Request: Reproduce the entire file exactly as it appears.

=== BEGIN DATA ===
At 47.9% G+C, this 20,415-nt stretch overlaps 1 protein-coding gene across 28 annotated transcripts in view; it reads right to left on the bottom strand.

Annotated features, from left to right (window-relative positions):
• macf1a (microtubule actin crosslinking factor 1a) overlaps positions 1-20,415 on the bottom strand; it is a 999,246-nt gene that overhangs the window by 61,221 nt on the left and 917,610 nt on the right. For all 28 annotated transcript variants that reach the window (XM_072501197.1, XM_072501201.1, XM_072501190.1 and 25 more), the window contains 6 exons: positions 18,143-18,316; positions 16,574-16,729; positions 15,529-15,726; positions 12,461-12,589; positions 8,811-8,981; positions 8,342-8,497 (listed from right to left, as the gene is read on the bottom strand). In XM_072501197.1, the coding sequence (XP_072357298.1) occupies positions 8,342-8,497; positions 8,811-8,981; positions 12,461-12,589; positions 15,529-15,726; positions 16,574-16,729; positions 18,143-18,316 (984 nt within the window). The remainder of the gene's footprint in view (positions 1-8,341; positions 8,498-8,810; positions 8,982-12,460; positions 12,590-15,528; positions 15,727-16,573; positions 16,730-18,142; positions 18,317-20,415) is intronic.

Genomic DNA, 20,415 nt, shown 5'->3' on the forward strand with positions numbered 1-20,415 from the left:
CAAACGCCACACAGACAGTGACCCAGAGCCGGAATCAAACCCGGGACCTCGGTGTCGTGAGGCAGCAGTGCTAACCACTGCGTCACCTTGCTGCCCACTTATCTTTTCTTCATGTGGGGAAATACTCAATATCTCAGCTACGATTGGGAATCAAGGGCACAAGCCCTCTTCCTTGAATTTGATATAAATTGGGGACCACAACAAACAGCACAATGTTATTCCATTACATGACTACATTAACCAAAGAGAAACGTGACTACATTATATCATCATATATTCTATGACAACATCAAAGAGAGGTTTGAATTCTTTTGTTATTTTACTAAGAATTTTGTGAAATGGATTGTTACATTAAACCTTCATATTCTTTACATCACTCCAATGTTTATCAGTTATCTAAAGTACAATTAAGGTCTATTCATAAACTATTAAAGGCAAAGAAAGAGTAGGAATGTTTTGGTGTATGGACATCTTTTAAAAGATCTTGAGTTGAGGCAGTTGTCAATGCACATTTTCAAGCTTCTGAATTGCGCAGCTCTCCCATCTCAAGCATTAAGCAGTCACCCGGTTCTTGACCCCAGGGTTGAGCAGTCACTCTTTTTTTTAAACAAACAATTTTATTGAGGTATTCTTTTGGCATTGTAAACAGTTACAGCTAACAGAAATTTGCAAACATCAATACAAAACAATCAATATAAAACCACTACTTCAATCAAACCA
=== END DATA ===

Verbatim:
At 47.9% G+C, this 20,415-nt stretch overlaps 1 protein-coding gene across 28 annotated transcripts in view; it reads right to left on the bottom strand.

Annotated features, from left to right (window-relative positions):
• macf1a (microtubule actin crosslinking factor 1a) overlaps positions 1-20,415 on the bottom strand; it is a 999,246-nt gene that overhangs the window by 61,221 nt on the left and 917,610 nt on the right. For all 28 annotated transcript variants that reach the window (XM_072501197.1, XM_072501201.1, XM_072501190.1 and 25 more), the window contains 6 exons: positions 18,143-18,316; positions 16,574-16,729; positions 15,529-15,726; positions 12,461-12,589; positions 8,811-8,981; positions 8,342-8,497 (listed from right to left, as the gene is read on the bottom strand). In XM_072501197.1, the coding sequence (XP_072357298.1) occupies positions 8,342-8,497; positions 8,811-8,981; positions 12,461-12,589; positions 15,529-15,726; positions 16,574-16,729; positions 18,143-18,316 (984 nt within the window). The remainder of the gene's footprint in view (positions 1-8,341; positions 8,498-8,810; positions 8,982-12,460; positions 12,590-15,528; positions 15,727-16,573; positions 16,730-18,142; positions 18,317-20,415) is intronic.

Genomic DNA, 20,415 nt, shown 5'->3' on the forward strand with positions numbered 1-20,415 from the left:
CAAACGCCACACAGACAGTGACCCAGAGCCGGAATCAAACCCGGGACCTCGGTGTCGTGAGGCAGCAGTGCTAACCACTGCGTCACCTTGCTGCCCACTTATCTTTTCTTCATGTGGGGAAATACTCAATATCTCAGCTACGATTGGGAATCAAGGGCACAAGCCCTCTTCCTTGAATTTGATATAAATTGGGGACCACAACAAACAGCACAATGTTATTCCATTACATGACTACATTAACCAAAGAGAAACGTGACTACATTATATCATCATATATTCTATGACAACATCAAAGAGAGGTTTGAATTCTTTTGTTATTTTACTAAGAATTTTGTGAAATGGATTGTTACATTAAACCTTCATATTCTTTACATCACTCCAATGTTTATCAGTTATCTAAAGTACAATTAAGGTCTATTCATAAACTATTAAAGGCAAAGAAAGAGTAGGAATGTTTTGGTGTATGGACATCTTTTAAAAGATCTTGAGTTGAGGCAGTTGTCAATGCACATTTTCAAGCTTCTGAATTGCGCAGCTCTCCCATCTCAAGCATTAAGCAGTCACCCGGTTCTTGACCCCAGGGTTGAGCAGTCACTCTTTTTTTTAAACAAACAATTTTATTGAGGTATTCTTTTGGCATTGTAAACAGTTACAGCTAACAGAAATTTGCAAACATCAATACAAAACAATCAATATAAAACCACTACTTCAATCAAACCA